How have the responses from the audience been?

Kim: Madang Nori involves a lot of interaction between the actors on stage and people sitting in the auditorium. We frequently ask questions and try to converse with the audience members. But there are some people who don’t react to the questions tossed unexpectedly by the actors. Then there’s a problem. So before the show, we look around to pick out those who look like they’ll definitely respond and be humorous.

Yu: One audience member shouted out what kind of stamina food I eat to have so many children [Heungbo has many children]. That kind of interaction must be present in a Madang Nori. It gives energy to the actors on stage as we feel like we are really staging different shows for different people. Usually, I’m not so comfortable around the elderly but when I’m on stage, I’m not afraid to ask them silly questions. I feel like the wall between the generations collapses during the show. It’s also good to see more young audience members coming to see a changgeuk performance.

Yu, isn’t it your first time performing in a Madang Nori?

Yu: Yes it is. I’ve never performed it and never saw it. It’s been a very difficult journey for me because it feels like there’s no place to hide in Madang Nori. You can see all the face expressions that the audience makes from the stage and it requires you to continue ad-libbing, which is quite intense. The energy that comes from the auditorium is also very strong.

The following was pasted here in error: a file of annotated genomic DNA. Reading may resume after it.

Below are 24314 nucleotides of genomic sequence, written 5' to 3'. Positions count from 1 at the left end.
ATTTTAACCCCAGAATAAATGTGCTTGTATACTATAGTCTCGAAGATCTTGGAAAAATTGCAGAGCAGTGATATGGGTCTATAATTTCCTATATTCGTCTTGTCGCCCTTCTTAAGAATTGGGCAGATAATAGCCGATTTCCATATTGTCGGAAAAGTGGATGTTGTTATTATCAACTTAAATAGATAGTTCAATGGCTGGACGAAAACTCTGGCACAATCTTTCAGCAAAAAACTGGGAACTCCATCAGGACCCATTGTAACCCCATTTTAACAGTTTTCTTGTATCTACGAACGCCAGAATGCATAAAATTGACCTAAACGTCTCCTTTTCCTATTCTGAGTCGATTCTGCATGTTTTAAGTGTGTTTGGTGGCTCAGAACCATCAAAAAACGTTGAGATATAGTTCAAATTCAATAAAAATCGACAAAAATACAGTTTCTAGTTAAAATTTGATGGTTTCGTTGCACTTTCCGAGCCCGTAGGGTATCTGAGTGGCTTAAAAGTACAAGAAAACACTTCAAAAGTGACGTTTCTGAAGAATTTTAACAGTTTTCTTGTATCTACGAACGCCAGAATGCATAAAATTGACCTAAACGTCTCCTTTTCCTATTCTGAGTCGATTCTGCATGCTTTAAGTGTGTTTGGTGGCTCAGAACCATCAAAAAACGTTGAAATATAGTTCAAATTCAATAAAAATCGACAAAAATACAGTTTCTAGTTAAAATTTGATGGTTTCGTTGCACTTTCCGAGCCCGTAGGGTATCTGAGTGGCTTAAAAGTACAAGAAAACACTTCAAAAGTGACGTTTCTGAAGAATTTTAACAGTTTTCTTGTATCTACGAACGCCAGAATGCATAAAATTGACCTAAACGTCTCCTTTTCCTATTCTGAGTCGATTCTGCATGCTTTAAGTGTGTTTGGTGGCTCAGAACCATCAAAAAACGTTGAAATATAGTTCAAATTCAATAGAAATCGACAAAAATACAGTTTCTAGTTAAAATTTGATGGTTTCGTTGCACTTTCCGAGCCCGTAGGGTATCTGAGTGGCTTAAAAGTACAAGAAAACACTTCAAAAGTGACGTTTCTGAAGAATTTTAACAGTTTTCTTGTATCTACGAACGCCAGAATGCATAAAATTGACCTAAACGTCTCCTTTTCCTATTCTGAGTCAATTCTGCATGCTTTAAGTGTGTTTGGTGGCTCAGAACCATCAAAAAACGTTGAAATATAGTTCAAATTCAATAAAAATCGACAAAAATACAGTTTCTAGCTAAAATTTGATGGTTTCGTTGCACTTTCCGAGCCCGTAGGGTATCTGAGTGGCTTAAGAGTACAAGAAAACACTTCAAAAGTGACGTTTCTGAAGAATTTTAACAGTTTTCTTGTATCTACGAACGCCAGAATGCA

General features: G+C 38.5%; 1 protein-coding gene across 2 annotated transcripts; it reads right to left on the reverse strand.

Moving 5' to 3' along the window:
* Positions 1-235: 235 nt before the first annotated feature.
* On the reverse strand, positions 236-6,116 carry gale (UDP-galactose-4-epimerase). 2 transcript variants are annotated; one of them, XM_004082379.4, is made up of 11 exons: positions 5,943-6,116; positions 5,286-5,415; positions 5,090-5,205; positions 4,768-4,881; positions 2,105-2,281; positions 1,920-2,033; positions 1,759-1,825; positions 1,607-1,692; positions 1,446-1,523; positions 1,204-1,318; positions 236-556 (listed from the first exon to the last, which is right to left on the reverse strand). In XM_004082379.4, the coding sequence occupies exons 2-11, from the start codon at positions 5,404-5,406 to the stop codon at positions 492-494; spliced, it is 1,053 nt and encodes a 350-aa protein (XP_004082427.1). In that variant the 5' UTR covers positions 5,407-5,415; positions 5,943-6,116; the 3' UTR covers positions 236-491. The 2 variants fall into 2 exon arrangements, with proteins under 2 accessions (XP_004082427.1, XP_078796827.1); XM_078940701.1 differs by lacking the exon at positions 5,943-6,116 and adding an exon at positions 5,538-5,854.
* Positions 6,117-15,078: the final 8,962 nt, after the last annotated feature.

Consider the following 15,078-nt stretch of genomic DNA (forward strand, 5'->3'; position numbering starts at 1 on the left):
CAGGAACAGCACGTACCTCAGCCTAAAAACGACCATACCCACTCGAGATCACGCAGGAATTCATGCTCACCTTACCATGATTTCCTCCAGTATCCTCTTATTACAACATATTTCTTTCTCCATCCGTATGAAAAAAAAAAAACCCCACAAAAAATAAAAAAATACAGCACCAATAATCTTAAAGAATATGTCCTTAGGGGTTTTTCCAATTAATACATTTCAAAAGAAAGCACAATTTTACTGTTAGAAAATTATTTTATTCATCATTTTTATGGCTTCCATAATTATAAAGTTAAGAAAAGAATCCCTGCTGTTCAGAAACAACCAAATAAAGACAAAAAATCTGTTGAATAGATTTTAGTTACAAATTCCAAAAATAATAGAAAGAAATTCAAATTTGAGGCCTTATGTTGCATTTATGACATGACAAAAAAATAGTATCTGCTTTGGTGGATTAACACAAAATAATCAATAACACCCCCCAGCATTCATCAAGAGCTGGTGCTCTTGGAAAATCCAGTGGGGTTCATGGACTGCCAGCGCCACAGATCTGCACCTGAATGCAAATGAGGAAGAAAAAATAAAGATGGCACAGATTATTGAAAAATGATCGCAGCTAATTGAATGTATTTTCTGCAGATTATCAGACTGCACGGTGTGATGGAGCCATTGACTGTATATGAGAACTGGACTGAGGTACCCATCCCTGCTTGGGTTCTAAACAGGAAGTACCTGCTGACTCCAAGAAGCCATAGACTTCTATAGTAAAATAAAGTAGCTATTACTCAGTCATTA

Kim: I’ve been performing in Madang Nori for three years since the National Theater of Korea launched this year-end changgeuk project. And I’m only now getting a little familiar to the show. At first, it was difficult for me to see all the feelings that the audience members are feeling from the stage, but now I feel anxious if I can’t read their faces.

Director Sohn said that Kim is the best actor suited to play Madang Nori. What do you think?

Yu: I certainly agree. If I played Nolbo, I would’ve never pulled out such a character. Kim has this unique tone in his voice that even the most serious lines becomes hilarious when said or sung by Kim. When we were practicing, everyone couldn’t stop laughing because of him. He’s usually quite quiet but as soon as he’s on stage, he’s the funniest person I know. He’s indeed a true artist.

Kim: If I have a sip of alcohol, I become quite a fun person to be around. I try to control myself on stage, and not overreact by getting blinded by being funny. I just try to be myself.


Heungbo’s family trying to cut a large gourd that was given by a swallow to repay Heungbo for caring for its broken leg. [NATIONAL THEATER OF KOREA]

National Changgeuk Company has been making efforts to bring in the audiences of all ages to their shows. Do you see the change?